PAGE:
Repetition and Sequence of Seven Deadly Sins in the Sana’i'sWorks and Seven Great Devils in Zoroastrianism: a Comparative Study
Hakim Sana'i Ghaznavi (d. 536 AH), the epic poet of Persian mystical literature, in compiling his ethical-mystical system and in explaining the seven great sins of morality- greed, lust, anger, arrogance, envy, Stinginess, vulgarity, and hatred- enjoys Islamic culture and the legacy of and the ancient Zoroastrian. In his fearful approach to the Quranic thinking, he refers to these seven wild animal temperaments as the "Seven Gates of Hell" and in sympathetic tendency to ancient Iranian mythological culture as "demons". It is clear from the Sana'i’s word that Zoroastrianism, for the first time, was supposed to refer to these seven animal traits, and these seven traits reflects as "the Seven Gates of Hell" to the later works of Muslim mystics. In this paper, the authors have attempted to analyze Sana'i's poems in the field of Deadly Sins with a comparative perspective and illustrate the commonalities of these seven moral sins with the nature and function of the demons in Avesta and other and other Zoroastrian sources. In addition, the authors have illustrated with a parable these Seven Deadly Sins of morality in al-Haqiqah and Divan Sana'I and their mythological, rhetorical and rhetorical origins. "The principle of repetition and sequence of these seven wild animal nature", "the devil being of these traits", "the creatures and collaborators of these demons, who are created by the Devil", "being in the nest of human bodies of these demons", "hellish being of those who have these property," shows the alignment of Sana’i’s thought with some of the Zoroastrian beliefs.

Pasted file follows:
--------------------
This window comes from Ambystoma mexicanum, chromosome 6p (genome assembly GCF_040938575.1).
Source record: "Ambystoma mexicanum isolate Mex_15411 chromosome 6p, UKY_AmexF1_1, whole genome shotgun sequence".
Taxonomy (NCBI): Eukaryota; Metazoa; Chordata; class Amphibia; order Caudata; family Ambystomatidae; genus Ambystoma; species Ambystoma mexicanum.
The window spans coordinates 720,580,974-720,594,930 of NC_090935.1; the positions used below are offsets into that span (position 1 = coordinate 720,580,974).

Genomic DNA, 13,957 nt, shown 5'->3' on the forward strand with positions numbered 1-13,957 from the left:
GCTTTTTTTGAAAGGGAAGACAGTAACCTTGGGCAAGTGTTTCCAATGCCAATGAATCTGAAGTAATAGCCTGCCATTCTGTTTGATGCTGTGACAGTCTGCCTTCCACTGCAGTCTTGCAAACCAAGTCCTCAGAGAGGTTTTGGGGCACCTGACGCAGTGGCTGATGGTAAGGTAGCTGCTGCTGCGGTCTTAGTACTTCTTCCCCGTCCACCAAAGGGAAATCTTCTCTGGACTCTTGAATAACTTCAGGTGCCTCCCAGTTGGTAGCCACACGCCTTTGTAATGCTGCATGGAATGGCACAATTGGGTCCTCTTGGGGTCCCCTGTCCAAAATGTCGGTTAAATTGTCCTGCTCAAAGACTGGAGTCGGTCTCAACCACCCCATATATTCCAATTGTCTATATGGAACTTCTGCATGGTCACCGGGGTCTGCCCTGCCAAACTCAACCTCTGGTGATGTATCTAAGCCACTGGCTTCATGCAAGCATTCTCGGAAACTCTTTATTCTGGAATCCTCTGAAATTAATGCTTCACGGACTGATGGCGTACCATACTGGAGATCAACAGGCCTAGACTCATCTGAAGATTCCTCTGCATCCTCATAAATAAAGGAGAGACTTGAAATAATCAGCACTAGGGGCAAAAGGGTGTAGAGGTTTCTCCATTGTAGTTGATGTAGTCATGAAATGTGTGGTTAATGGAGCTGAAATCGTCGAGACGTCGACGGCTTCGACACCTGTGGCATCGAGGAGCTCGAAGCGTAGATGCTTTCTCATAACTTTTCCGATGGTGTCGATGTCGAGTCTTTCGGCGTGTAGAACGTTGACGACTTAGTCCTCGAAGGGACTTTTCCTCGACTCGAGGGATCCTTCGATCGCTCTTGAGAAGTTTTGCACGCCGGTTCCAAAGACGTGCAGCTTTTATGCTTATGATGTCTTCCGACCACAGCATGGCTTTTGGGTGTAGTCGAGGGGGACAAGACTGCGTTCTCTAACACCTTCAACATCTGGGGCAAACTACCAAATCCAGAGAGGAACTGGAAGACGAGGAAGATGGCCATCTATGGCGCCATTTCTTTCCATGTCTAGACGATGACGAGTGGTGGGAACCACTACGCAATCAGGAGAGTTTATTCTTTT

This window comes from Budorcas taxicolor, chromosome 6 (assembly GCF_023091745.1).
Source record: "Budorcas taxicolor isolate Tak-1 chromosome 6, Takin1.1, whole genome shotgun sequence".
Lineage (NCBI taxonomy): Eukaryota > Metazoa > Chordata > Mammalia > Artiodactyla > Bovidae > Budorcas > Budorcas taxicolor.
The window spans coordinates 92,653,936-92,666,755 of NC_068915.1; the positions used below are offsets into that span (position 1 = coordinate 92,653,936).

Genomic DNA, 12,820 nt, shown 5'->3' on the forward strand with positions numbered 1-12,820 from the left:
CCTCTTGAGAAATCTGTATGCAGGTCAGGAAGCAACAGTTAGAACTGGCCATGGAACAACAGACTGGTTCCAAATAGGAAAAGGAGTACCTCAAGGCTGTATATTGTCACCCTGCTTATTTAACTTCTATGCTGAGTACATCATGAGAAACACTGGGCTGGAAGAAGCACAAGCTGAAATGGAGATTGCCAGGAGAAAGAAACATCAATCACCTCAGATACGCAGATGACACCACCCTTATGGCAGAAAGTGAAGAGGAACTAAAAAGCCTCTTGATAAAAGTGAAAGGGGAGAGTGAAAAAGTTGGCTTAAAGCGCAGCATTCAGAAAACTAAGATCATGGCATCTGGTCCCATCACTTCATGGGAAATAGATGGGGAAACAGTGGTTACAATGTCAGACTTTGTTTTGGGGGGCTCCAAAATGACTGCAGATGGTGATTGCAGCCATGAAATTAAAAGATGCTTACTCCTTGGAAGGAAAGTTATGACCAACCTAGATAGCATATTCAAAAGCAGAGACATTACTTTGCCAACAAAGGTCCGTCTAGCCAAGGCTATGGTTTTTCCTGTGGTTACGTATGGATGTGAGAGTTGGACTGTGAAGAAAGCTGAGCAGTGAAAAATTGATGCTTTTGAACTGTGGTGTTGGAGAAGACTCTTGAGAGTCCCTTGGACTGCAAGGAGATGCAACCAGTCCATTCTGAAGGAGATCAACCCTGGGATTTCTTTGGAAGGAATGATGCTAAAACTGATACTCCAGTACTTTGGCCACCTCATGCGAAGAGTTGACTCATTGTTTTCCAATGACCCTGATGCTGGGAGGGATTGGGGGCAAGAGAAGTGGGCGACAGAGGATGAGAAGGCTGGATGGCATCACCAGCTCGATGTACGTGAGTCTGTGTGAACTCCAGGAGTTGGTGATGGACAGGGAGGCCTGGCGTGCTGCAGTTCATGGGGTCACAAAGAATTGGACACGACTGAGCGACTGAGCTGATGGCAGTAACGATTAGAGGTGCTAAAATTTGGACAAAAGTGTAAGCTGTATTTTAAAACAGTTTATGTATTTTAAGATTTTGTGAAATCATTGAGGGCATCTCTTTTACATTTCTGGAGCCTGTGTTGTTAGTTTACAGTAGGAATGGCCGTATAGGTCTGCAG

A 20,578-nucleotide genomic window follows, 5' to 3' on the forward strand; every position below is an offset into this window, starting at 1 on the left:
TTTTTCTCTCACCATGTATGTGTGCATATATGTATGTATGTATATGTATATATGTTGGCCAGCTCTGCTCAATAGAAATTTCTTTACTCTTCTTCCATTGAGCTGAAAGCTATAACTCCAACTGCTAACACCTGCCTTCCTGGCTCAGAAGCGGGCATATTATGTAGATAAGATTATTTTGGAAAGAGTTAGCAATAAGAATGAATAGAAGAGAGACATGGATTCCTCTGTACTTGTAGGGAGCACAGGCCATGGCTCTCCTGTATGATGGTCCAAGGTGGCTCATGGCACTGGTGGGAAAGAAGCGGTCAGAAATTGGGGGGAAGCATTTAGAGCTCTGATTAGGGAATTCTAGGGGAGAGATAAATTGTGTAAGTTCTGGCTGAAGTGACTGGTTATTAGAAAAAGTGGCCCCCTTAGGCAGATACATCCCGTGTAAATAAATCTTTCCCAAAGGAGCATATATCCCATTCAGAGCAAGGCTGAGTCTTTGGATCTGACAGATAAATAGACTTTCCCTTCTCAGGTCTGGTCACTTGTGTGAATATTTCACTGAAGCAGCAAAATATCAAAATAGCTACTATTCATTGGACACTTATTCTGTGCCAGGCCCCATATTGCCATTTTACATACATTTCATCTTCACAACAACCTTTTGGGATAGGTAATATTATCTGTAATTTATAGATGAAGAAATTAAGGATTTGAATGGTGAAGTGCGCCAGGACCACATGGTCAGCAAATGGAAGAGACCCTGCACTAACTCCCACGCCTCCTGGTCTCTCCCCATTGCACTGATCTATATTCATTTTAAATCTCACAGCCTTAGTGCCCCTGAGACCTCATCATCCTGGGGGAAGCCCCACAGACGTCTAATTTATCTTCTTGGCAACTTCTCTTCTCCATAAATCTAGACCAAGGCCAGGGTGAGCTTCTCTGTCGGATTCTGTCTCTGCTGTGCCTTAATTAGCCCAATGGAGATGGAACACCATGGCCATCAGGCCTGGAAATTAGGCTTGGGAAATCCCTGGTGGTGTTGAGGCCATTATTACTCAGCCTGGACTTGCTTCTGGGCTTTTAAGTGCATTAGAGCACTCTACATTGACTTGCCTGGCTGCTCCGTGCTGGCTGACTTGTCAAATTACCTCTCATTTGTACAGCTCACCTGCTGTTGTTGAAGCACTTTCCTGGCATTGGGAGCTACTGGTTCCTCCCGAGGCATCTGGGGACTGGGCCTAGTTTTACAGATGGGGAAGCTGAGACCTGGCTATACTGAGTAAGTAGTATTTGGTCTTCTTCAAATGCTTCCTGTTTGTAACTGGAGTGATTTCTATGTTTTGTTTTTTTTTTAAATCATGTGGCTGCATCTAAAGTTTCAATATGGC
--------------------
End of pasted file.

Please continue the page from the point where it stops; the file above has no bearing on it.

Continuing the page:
Article Type:
Research/Original Article
Religions & Mysticism, Volume:52 Issue:1, 2019
23 - 46  
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